Gay Man Elected Homecoming Queen, Raises Awareness for Gender Nonconforming Issues

by Che-CheTurrubiartez

Hello. My name is Che-Che Turrubiartez. I’m from Chicago, Illinois.

Back in 2009, I used to be part of this youth group at the Illinois Safe Schools Alliance. And, you know, every single year at the Day of Silence, we had an “ask” and our “ask” was was to CPS, which was Chicago Public Schools, to change their policies about discrimination against LGBT people, gender nonconforming and trans folk to be inclusive. And so they did. And in order to raise awareness for that, I decided to run for homecoming queen at my school.

Now that this policy has changed, it’s not like they can say no, you know? Who are they to say that I can’t? Who are they to say that I don’t identify as a woman or as trans or as gender nonconforming?

I started making posters, I started making buttons. As soon as I started posting stuff, people started finding out. And, oh my god, I got so much hate.

I remember that, you know, one day, this one kid came up to me and he said, you know, “Why’re you doing this? You know, you have a dick. You don’t have a pussy. You’re a guy, not a woman.”

And the next day, this other kid came up to me and they told me, “You know, I think that what you’re doing is really great. I identify as trans and sometimes I don’t feel comfortable. So I think it takes a lot of courage to do what you’re doing.” And that – that made me feel amazing, that made me feel great because that was the point.

I remember the day they made the announcements to the top 3. Usually, what would happen is that we would have a pep rally in years before, but this year we had it over the intercom.

So I was in class and I remember someone just saying, “Hey, hey, the speaker’s on, the speaker’s on.”

They’re like, “We’re going to announce the homecoming nominations.” And I’m just nervous thinking, oh, it’s not going to happen. Whatever.

And they’re like, “Oh and the third nominee is Che-Che!” And the classroom is just like, Holy…

They’re all looking at me and they’re like, “Dude, you’re, like, top 3. And I’m just laughing and smiling.

I remember being called into the principal’s office and talking to the principal. She’s like, “Che-Che, why are you doing this?”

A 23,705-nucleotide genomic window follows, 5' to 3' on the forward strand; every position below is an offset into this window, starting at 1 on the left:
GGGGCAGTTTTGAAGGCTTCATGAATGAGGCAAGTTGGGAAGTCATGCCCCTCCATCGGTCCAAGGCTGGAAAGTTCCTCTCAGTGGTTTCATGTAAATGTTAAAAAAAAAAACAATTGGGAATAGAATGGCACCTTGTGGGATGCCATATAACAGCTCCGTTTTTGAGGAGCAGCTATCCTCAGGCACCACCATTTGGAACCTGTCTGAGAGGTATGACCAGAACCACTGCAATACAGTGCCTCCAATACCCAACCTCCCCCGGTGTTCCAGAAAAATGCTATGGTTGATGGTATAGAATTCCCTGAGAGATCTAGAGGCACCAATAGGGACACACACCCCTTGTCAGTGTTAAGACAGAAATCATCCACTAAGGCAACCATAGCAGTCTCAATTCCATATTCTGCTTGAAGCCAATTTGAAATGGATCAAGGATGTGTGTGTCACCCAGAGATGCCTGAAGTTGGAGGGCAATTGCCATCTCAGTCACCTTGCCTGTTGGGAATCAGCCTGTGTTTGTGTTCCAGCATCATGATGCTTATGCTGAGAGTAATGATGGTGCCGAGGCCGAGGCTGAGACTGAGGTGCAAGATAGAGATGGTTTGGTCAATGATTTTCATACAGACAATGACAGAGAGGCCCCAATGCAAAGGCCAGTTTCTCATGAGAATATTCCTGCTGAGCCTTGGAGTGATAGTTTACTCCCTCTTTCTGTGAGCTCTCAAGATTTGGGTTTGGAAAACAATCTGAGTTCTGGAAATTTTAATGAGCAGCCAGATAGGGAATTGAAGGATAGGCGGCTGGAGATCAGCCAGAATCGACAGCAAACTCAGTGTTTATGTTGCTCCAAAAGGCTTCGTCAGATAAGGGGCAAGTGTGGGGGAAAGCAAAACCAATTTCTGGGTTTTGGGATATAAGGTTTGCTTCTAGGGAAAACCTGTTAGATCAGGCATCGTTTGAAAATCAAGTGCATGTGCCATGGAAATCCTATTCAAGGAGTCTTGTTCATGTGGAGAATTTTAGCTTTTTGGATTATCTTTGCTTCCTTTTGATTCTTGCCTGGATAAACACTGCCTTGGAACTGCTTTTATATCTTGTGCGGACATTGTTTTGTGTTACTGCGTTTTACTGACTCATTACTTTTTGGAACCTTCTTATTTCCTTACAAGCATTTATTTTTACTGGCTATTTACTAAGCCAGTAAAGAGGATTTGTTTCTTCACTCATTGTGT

And I told her, I explained to her, I was like, “There’s this new policy. There’s people here, you have students here who are trans and they don’t feel safe, so I want to raise awareness.

And she was like, “Okay.” And then she’s like, “You can go.”

And I’m like, “What? Is everything fine?”

And she said, “Yes, everything’s fine. Just know that I’m taking a lot of shit for this.” It was not more of like I’m shocked because she swore at me and I’m so offended. It was more because “I’m shocked that you swore but you’re agreeing with me and you’re willing to take this shit and let me do this.” You know? So that was awesome.

Moving forward to the dance. I remember the night of the dance. I find my friends, start dancing with them. The night goes on. And then I go to the back, I sit down in a booth with my friends.

And the principal comes up on stage. They announce third place, it’s not me. I’m thinking, okay, cool second place, that’s awesome. They announce second place and it’s not me. At which point, I’m just like, holy shit, what?

And then the principal’s like, “And this year, your homecoming queen is…”

And then people just start chanting my name. And I’m just like, oh my god, shivers are going through my spine, my skin and I feel so excited. I’m like, “I don’t know what to do. I don’t know what to do.”

And they’re like, “Well, go on stage. You have to go on stage.” As I get towards the stage where there’s a crowd of people, you know, people are just chanting “Che-Che, Che-Che” and then all of these other people start booing and they’re just like, “Boo!” They’re like, “Faggot!”

And when I get on stage and they put the crown on me, the crowd just erupts into his roar. And I remember being so mesmerized by that because I was thinking just a few seconds, I was scared. I was scared that I was gonna get beat up. I was scared that someone was going grab me and just punching at me or what happens afterwards. But as soon as I saw all those people being happy for me – oh my god, it was the most insane feeling.

That night, I had about more than 10, 15 people come out to me. I didn’t know there was that many queer people at the school. So when students, you know, younger, freshman, sophomore, juniors and even seniors were telling me, “Hey, I’m also queer. And I think that what you’re doing is great.” That – that made me cry.

The reason why I ran for homecoming queen earlier that year was to create visibility and to have people be comfortable being who they are. At the end of the day, if you don’t stand up for people, I feel like that leads to forms of oppression, different forms of oppression. And in the end, who’s going to stand up for you if there’s no one else to stand up for anyone.

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